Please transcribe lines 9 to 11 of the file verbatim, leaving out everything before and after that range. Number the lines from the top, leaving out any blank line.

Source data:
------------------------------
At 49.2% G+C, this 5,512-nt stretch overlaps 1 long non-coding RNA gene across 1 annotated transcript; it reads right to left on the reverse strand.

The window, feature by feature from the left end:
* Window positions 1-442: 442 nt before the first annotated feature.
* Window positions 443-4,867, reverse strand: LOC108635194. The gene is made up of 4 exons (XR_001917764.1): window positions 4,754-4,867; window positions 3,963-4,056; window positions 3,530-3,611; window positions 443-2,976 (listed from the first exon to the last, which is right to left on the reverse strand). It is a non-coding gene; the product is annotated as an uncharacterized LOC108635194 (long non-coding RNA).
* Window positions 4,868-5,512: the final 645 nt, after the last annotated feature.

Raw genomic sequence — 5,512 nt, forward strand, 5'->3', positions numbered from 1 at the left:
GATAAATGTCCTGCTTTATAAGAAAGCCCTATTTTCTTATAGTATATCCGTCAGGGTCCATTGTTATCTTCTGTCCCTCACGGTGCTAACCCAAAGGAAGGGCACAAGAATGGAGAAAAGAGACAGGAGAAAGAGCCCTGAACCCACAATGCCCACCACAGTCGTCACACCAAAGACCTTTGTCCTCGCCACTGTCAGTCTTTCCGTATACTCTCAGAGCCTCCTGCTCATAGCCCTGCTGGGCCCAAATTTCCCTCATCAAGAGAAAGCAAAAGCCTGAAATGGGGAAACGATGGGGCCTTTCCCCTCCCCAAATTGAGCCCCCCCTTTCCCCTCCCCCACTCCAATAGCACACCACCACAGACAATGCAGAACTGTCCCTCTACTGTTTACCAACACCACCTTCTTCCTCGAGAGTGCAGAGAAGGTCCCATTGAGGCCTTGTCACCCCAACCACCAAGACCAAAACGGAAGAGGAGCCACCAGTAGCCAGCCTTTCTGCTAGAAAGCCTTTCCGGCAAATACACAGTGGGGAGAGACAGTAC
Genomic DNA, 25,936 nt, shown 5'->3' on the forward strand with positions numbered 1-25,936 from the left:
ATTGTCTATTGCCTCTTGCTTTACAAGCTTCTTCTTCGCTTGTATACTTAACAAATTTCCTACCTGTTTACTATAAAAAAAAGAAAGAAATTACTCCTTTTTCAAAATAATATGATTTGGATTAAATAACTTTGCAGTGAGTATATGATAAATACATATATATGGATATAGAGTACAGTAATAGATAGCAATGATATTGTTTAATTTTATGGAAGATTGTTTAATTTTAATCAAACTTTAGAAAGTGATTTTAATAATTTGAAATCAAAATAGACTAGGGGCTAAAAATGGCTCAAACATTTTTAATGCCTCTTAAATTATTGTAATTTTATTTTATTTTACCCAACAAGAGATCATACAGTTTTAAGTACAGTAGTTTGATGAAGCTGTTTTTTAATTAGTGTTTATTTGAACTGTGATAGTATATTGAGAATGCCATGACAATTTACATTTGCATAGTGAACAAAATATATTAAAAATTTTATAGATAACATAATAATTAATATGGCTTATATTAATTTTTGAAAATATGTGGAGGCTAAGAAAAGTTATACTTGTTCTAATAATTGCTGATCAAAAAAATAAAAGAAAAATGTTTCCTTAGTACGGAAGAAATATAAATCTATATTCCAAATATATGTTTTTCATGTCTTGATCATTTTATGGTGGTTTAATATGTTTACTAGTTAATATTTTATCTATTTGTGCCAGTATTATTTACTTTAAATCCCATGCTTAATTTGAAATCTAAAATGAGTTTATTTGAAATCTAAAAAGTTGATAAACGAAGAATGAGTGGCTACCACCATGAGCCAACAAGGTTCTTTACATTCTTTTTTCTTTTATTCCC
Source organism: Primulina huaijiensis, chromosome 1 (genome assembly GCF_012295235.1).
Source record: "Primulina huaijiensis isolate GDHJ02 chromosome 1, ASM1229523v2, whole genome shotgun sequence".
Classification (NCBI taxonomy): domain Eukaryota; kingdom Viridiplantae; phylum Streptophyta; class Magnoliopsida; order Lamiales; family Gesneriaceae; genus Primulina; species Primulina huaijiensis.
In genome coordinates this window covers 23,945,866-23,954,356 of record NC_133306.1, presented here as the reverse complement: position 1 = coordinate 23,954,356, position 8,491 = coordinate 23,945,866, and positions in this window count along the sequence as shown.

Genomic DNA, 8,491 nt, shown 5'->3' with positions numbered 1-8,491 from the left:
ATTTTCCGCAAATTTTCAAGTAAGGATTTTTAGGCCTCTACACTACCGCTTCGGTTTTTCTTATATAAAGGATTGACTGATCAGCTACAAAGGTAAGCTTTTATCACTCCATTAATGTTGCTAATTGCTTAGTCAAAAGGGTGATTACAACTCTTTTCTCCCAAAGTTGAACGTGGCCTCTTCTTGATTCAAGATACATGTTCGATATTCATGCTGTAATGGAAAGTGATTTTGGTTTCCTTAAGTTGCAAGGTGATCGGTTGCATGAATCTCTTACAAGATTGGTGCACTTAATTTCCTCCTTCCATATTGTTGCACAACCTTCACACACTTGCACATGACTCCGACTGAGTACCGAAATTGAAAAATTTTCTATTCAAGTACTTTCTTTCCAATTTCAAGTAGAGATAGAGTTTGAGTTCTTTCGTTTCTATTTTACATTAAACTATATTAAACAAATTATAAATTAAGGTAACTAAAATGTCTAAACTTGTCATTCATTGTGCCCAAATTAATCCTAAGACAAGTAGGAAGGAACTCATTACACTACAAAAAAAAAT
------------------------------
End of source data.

ATTGTCTATTGCCTCTTGCTTTACAAGCTTCTTCTTCGCTTGTATACTTAACAAATTTCCTACCTGTTTACTATAAAAAAAAGAAAGAAATTACTCCTTTTTCAAAATAATATGATTTGGATTAAATAACTTTGCAGTGAGTATATGATAAATACATATATATGGATATAGAGTACAGTAATAGATAGCAATGATATTGTTTAATTTTATGGAAGATTGTTTAATTTTAATCAAACTTTAGAAAGTGATTTTAATAATTTGAAATCAAAATAGACTAGGGGCTAAAAATGGCTCAAACATTTTTAATGCCTCTTAAATTATTGTAATTTTATTTTATTTTACCCAACAAGAGATCATACAGTTTTAAGTACAGTAGTTTGATGAAGCTGTTTTTTAATTAGTGTTTATTTGAACTGTGATAGTATATTGAGAATGCCATGACAATTTACATTTGCATAGTGAACAAAATATATTAAAAATTTTATAGATAACATAATAATTAATATGGCTTATATTAATTTTTGAAAATATGTGGAGGCTAAGAAAAGTTATACTTGTTCTAATAATTGCTGATCAAAAAAATAAAAGAAAAATGTTTCCTTAGTACGGAAGAAATATAAATCTATATTCCAAATATATGTTTTTCATGTCTTGATCATTTTATGGTGGTTTAATATGTTTACTAGTTAATATTTTATCTATTTGTGCCAGTATTATTTACTTTAAATCCCATGCTTAATTTGAAATCTAAAATGAGTTTATTTGAAATCTAAAAAGTTGATAAACGAAGAATGAGTGGCTACCACCATGAGCCAACAAGGTTCTTTACATTCTTTTTTCTTTTATTCCC
Source organism: Primulina huaijiensis, chromosome 1 (genome assembly GCF_012295235.1).
Source record: "Primulina huaijiensis isolate GDHJ02 chromosome 1, ASM1229523v2, whole genome shotgun sequence".